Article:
In the clinic

In the hospital

Happy at home

Happy at home

Total cost for our Memorial Weekend pet emergency was $1,724.42. We never thought we would spend that kind of money on a vet bill. We spend that amount on a refrigerator or leather furniture. But on a pet? What was our top dollar?

We didn’t have to ask the “Do we really need this” question. Our pets are one of the best things in our life. And they are NOT things. They are part of us. A part of our family. This experience forced us to put more value on the things that are not things. Because of this emergency, some of the other things that we may want to buy will just have to wait. Because of this, we made of list of what is really important to us. The best things that really count. Not material things. We listed seven things, one each day of the week. They are not in any order. All are what we believe to be our top best things that aren’t things.

Best things

The best things in life that are not things

What are your best things in life? Share some of them in the comments.

Here are a couple of ours.Buddies

Posted in Decision making, Pets, Uncategorized | Tagged , , | Leave a comment

Our Budget Friendly Headboard

When we moved into our downsized home, our bedframe did not fit in the smaller bedroom. Sadly, we broke up our bedroom suite, and donated the frame. We wrote about this in a previous post, Making Room.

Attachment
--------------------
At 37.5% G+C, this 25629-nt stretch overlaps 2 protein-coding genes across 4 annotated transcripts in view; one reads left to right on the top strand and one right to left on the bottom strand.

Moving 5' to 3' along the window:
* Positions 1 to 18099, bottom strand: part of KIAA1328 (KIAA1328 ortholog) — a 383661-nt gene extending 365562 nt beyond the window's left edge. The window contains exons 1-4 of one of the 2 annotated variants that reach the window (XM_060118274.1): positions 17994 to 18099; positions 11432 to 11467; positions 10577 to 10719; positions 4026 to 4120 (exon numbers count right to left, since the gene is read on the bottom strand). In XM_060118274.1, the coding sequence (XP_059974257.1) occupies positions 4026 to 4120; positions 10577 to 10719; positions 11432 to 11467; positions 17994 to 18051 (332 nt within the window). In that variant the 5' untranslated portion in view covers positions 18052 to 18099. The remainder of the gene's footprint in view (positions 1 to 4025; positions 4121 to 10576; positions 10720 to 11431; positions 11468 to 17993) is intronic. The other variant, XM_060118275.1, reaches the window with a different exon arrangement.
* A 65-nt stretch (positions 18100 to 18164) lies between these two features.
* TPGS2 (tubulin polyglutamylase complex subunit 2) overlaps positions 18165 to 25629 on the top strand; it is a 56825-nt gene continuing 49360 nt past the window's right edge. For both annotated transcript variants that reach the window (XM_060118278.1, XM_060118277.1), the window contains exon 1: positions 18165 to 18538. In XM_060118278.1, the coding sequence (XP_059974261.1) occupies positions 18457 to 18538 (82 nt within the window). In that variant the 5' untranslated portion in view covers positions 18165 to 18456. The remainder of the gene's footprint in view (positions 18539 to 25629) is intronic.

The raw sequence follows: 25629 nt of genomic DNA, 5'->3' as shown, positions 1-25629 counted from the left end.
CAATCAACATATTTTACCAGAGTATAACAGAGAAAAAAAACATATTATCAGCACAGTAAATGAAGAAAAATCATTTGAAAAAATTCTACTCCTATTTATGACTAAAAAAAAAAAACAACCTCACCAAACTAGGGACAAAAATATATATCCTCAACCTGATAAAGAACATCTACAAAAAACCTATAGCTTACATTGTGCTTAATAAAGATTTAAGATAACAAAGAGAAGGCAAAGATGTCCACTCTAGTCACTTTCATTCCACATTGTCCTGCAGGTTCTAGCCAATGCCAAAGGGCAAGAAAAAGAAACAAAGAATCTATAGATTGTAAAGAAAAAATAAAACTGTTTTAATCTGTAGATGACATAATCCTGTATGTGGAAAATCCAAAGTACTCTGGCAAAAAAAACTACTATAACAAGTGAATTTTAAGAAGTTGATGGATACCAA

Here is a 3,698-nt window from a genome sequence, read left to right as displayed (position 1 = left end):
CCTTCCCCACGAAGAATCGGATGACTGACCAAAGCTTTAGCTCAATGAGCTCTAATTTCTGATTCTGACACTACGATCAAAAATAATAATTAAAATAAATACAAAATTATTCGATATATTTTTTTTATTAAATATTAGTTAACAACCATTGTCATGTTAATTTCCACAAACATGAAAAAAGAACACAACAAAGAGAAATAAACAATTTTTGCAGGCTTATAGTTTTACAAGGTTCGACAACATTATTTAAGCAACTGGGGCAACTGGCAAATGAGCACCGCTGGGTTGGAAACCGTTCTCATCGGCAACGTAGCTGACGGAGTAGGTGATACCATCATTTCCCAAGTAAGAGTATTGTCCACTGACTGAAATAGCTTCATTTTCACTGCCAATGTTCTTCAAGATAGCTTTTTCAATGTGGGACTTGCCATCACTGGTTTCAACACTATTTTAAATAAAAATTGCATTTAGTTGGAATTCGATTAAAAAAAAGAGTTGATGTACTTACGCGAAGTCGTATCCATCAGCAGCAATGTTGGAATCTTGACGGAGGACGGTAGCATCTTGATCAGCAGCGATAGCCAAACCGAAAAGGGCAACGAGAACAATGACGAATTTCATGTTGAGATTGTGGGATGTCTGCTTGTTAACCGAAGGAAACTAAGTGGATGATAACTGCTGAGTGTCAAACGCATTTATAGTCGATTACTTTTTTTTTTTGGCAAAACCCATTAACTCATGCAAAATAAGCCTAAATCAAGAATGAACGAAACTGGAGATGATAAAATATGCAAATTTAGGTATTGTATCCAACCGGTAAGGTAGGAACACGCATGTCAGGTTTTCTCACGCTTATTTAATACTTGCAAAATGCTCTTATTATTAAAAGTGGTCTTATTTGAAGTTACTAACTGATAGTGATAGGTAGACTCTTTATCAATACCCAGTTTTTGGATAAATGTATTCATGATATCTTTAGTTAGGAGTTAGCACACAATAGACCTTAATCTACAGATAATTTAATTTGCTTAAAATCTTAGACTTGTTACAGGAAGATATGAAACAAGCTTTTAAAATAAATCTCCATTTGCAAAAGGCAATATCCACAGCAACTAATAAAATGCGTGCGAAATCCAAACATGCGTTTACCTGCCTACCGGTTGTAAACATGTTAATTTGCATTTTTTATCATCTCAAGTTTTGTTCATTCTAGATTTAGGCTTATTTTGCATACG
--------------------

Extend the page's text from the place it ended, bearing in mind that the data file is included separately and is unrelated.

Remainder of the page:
headboard footboard

Our donated bedframe

No headboard

Bed on plain frame

We didn’t like the bare wall look and started to look for headboard ideas. After MANY pins were added to our Pinterest board, we decided that a wall mounted headboard would work best because we did not want to take away floor space by attaching a headboard to the frame. We went to one of our favorite places to shop, Habitat for Humanity Restore. We also wanted to spend as little as possible on the headboard and their prices are very reasonable. We started out looking for a door to convert to a headboard when we found a great deal on wall mounted headboards. They had a large number of them that we believed came from a hotel. We picked through them, purchased our selection, brought it home and put it in the garage with our project supplies. We didn’t like the color and wanted to paint it to match our bedroom furniture. We would do that when we had our ‘in progress’ projects done.

before painting

62″x41″ Wall hung headboard before painting

We had no headboard for almost a year. Seriously. It took that long for this project to get to the top of the very long project list. When we started on it, it only took about 3 days.